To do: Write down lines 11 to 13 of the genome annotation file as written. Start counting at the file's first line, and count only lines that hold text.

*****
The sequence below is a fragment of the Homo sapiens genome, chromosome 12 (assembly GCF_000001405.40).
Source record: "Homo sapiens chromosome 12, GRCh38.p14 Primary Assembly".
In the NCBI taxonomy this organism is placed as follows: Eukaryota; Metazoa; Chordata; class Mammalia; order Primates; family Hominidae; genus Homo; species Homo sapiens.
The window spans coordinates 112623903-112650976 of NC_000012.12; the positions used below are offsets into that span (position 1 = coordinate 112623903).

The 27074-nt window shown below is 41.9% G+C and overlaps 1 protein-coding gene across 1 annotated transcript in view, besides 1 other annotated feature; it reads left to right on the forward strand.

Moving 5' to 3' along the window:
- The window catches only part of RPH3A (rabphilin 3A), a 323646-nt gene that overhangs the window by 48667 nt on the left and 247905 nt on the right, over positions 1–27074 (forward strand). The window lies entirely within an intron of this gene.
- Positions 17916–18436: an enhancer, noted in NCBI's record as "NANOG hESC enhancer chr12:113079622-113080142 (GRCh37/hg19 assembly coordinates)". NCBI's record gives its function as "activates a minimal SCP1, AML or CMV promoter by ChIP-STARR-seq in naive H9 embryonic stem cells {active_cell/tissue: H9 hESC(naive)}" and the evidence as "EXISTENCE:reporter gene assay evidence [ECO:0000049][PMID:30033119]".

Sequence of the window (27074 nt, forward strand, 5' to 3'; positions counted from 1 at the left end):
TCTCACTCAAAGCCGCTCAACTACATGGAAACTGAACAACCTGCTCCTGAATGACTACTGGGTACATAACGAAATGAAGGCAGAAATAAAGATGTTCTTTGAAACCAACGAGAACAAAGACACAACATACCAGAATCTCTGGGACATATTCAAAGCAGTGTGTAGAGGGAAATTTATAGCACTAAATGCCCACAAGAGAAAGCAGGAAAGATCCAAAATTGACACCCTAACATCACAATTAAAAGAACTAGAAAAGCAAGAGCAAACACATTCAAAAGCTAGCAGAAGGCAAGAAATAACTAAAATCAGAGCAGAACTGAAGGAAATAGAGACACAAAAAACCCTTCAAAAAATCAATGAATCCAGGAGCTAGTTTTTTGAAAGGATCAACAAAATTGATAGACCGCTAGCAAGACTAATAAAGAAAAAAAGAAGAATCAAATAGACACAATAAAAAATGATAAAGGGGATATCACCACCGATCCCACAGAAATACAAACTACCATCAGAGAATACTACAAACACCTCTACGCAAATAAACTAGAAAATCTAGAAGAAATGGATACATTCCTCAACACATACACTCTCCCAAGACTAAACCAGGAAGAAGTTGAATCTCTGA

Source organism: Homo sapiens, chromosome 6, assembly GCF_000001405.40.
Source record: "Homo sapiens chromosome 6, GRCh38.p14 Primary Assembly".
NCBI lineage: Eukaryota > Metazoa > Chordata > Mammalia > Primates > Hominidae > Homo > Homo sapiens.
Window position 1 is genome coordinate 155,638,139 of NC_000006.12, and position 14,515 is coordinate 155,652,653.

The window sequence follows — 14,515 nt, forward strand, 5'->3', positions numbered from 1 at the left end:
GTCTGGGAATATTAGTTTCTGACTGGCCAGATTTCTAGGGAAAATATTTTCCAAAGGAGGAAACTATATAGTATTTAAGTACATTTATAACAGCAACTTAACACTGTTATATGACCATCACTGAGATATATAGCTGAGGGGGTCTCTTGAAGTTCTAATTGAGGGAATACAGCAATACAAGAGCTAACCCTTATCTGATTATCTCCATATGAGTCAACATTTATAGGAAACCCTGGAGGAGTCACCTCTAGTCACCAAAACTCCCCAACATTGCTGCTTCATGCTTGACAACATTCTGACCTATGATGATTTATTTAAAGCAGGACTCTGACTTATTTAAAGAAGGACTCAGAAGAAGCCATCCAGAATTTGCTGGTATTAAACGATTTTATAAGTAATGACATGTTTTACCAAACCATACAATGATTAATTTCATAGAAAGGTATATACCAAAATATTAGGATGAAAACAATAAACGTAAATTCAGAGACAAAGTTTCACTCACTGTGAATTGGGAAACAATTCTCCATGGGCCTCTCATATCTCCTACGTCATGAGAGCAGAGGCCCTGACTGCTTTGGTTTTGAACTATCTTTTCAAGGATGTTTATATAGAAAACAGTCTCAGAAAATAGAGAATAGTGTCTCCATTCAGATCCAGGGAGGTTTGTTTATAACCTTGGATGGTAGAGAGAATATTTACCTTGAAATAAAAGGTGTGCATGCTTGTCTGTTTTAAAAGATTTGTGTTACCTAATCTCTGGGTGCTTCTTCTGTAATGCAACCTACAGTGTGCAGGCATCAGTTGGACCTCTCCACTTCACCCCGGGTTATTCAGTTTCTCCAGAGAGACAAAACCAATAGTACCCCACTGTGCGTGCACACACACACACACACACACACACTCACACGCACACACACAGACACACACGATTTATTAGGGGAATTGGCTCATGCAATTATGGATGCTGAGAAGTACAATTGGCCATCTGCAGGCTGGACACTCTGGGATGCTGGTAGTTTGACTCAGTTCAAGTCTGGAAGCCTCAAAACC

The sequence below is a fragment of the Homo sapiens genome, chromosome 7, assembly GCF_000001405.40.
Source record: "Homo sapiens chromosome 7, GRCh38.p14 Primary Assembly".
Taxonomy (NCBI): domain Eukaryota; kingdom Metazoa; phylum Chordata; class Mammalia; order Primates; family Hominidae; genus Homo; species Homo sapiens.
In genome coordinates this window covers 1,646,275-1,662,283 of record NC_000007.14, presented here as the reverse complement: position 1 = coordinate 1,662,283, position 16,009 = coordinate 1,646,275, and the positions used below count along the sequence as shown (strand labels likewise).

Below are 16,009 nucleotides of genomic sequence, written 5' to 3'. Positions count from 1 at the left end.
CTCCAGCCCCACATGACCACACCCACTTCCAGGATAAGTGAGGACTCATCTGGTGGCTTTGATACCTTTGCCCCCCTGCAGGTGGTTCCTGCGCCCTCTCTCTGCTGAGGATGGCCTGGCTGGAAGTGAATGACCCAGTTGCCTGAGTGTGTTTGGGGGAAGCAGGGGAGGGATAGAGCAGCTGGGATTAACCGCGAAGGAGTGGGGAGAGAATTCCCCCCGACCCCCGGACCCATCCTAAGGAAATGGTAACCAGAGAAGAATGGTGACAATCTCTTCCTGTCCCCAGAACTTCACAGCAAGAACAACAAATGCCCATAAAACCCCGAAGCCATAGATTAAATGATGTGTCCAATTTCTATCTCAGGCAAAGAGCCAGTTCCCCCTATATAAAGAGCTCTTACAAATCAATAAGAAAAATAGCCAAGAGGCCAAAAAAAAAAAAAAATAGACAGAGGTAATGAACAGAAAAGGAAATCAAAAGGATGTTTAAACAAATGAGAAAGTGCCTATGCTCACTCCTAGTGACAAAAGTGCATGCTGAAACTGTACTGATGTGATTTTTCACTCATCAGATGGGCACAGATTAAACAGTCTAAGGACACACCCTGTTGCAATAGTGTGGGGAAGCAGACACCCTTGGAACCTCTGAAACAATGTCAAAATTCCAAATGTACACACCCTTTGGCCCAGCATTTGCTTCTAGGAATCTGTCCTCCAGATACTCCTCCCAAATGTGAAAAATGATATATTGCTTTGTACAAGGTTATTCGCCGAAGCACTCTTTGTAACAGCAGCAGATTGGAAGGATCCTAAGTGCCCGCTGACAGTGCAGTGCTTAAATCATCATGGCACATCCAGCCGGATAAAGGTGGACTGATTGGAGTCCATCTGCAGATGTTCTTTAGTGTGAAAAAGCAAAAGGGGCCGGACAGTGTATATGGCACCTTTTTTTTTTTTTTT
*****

Source organism: Homo sapiens, chromosome 6, assembly GCF_000001405.40.
Source record: "Homo sapiens chromosome 6, GRCh38.p14 Primary Assembly".
NCBI lineage: Eukaryota > Metazoa > Chordata > Mammalia > Primates > Hominidae > Homo > Homo sapiens.